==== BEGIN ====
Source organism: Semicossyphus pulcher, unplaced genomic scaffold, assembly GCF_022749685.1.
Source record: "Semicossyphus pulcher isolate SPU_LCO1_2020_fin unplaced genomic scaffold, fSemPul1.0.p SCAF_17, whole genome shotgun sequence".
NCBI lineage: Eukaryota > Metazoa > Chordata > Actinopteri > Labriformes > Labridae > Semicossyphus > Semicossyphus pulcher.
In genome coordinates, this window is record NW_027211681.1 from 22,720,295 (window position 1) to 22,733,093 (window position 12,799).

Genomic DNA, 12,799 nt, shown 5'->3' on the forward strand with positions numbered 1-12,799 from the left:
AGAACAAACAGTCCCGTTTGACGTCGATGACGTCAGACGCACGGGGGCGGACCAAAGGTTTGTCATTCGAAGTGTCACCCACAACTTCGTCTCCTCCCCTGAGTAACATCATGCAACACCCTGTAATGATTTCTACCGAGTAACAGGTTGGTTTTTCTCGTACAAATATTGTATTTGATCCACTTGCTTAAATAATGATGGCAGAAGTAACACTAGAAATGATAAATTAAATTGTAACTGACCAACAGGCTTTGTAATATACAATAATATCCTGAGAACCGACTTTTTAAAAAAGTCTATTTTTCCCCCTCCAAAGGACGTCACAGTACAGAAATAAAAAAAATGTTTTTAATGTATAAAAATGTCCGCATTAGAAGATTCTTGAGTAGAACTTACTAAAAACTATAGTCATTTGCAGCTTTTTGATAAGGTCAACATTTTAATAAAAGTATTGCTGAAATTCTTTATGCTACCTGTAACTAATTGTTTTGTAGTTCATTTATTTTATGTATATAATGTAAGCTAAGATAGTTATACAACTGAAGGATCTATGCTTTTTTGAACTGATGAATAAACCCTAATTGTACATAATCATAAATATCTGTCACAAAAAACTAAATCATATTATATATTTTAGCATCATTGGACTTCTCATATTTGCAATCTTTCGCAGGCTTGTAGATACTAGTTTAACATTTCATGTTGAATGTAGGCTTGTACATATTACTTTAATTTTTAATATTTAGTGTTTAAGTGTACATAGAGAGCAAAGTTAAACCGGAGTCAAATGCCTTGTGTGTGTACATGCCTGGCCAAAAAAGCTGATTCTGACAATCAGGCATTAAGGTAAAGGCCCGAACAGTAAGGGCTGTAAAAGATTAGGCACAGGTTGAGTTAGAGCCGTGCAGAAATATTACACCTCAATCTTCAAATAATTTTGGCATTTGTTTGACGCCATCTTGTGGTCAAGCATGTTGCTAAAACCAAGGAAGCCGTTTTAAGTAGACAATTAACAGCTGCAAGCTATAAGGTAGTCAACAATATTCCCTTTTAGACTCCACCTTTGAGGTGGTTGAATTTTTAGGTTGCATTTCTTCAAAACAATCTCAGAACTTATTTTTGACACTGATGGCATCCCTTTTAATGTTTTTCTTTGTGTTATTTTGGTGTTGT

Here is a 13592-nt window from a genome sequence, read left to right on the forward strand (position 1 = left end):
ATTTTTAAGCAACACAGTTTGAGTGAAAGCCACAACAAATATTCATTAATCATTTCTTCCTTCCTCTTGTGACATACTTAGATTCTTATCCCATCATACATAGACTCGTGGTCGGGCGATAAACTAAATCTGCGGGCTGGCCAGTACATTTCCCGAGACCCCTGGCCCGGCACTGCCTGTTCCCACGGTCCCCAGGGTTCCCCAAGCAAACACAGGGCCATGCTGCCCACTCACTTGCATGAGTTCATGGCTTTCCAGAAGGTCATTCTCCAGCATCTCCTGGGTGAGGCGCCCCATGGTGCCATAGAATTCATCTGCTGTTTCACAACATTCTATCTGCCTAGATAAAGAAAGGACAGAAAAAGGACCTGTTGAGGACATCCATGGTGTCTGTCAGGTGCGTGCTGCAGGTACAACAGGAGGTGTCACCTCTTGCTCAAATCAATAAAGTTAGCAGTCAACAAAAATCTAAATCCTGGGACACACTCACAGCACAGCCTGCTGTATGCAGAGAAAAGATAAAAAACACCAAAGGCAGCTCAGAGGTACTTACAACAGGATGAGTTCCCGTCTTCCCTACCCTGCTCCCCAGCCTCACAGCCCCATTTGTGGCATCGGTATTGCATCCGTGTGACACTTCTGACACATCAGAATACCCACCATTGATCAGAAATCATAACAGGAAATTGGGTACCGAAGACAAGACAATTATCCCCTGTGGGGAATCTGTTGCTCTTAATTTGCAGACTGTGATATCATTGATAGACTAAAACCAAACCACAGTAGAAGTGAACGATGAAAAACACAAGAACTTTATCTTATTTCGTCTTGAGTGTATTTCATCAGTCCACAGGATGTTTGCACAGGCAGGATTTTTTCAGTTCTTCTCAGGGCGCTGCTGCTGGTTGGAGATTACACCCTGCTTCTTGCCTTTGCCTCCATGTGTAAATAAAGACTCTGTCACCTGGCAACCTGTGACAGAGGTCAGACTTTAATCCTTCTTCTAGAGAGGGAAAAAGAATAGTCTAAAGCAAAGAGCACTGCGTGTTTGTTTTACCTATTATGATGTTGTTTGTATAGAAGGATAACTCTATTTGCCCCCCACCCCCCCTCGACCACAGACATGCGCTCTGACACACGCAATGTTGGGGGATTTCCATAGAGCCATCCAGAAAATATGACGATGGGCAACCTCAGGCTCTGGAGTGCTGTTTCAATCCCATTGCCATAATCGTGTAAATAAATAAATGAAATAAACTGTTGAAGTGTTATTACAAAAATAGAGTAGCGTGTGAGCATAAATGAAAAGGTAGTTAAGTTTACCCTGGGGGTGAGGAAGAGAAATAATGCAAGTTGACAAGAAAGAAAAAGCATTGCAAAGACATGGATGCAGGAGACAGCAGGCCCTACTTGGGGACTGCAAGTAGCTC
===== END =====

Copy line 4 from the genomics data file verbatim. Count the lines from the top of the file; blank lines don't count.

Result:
In genome coordinates, this window is record NW_027211681.1 from 22,720,295 (window position 1) to 22,733,093 (window position 12,799).